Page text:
130 people registered to our international conference “The Role of Visegrád Cooperation in Shaping the Future of Europe”, held on 11 May 2021. The impact of the topic, the importance of the speakers and the advantages of the online format are shown by the fact that in addition to the Hungarian attendees, viewers from Poland, France, Germany, the United Kingdom, Spain and Bosnia and Herzegovina were also present in the virtual space. Following the presentations, there was a lively conversation between the invited speakers and the attendees.
After the introductory remarks by Gergely Prőhle, Director of the Otto von Habsburg Foundation and the Institute of Strategic Studies at the University of Public Service, Ambassador Edit Szilágyiné Bátorfi, Managing Director of the International Visegrád Fund, opened the conference. We heard a presentation by former French Foreign Minister Hubert Védrine, MEP Jerzy Buzek, former Prime Minister of Poland, former President of the European Parliament, and János Martonyi, former Foreign Minister of Hungary.
GERGELY PRŐHLE emphasized that the member states of the Visegrád Cooperation had been forming an alliance for 30 years with the aim of helping each other to become part of the Euro-Atlantic integration as soon as possible. Despite the many turning points of the cooperation over the last three decades, the importance of the four Member States in the European Union has grown significantly in the past few years. Director Prőhle also pointed out that the date of the conference is intentionally so close to the anniversary of Europe Day (9 May) as European Judeo-Christian culture connects the eastern and western parts of Europe, even though there are certain issues they view differently today. He added that “if Otto von Habsburg, as a Member of the European Parliament, put his trust in this during the Cold War, then perhaps we have no reason to be pusillanimous.”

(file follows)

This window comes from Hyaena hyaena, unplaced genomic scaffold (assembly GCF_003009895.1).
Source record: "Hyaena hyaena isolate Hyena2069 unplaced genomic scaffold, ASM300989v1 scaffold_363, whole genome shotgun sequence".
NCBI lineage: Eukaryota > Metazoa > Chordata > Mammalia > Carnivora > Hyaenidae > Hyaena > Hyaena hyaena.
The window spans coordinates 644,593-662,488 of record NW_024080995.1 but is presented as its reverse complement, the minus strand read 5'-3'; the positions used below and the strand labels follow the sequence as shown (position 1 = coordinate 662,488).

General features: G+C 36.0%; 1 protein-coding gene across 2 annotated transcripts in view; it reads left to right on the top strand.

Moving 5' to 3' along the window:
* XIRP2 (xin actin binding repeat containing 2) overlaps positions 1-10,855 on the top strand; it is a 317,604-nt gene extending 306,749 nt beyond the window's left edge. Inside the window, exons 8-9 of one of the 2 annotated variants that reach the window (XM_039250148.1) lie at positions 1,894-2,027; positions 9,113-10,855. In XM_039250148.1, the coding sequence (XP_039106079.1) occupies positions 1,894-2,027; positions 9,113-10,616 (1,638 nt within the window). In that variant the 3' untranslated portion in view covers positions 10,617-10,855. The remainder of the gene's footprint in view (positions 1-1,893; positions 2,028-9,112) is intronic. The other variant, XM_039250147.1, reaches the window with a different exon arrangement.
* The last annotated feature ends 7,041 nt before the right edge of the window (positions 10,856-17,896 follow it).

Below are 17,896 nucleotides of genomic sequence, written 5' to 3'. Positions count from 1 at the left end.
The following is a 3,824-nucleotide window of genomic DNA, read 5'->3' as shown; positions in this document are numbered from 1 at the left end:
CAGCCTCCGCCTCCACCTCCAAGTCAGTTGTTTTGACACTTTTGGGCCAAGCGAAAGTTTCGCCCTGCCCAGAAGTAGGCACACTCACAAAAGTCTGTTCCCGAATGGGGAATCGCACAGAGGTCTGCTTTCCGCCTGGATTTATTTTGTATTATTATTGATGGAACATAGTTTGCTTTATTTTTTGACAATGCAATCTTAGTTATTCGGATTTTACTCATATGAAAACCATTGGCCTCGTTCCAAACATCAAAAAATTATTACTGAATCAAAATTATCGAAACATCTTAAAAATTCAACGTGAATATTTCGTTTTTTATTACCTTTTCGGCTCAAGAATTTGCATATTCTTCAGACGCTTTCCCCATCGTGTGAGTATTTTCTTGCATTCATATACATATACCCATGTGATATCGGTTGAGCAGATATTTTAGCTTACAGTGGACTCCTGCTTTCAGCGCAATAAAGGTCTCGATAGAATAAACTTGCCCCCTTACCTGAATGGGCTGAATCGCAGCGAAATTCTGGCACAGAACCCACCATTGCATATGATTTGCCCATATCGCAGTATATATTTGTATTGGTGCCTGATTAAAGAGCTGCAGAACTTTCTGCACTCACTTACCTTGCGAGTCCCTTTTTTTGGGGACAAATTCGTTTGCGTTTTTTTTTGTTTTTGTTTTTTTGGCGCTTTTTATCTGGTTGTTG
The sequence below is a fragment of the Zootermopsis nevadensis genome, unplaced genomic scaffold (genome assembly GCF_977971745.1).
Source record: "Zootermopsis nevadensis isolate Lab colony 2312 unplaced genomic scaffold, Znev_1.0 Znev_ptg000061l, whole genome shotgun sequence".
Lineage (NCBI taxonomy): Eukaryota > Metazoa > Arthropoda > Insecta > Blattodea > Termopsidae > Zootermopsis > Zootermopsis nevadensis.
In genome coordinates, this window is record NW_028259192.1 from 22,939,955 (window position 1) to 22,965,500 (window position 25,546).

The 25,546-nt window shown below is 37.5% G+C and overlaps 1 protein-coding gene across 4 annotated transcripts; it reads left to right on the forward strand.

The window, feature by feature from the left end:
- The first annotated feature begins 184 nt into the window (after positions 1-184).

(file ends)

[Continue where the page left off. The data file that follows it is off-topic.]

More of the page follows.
Ambassador EDIT SZILÁGYINÉ BÁTORFI, Managing Director of the International Visegrád Fund, emphasized that without the V4, the reunification of Europe would not have taken place and that the Visegrád Member States have a key role to play in shaping a common European future. The Visegrád Fund seeks to strengthen the internal cohesion of the member states, to familiarize with each other’s culture and inner structure, and at the same time seeks to promote the connection of the V4s to other EU member states. The cooperation between scientific workshops, non-governmental organizations and art groups helps to create the fabric that connects the region and the continent beyond political intentions and economic interests.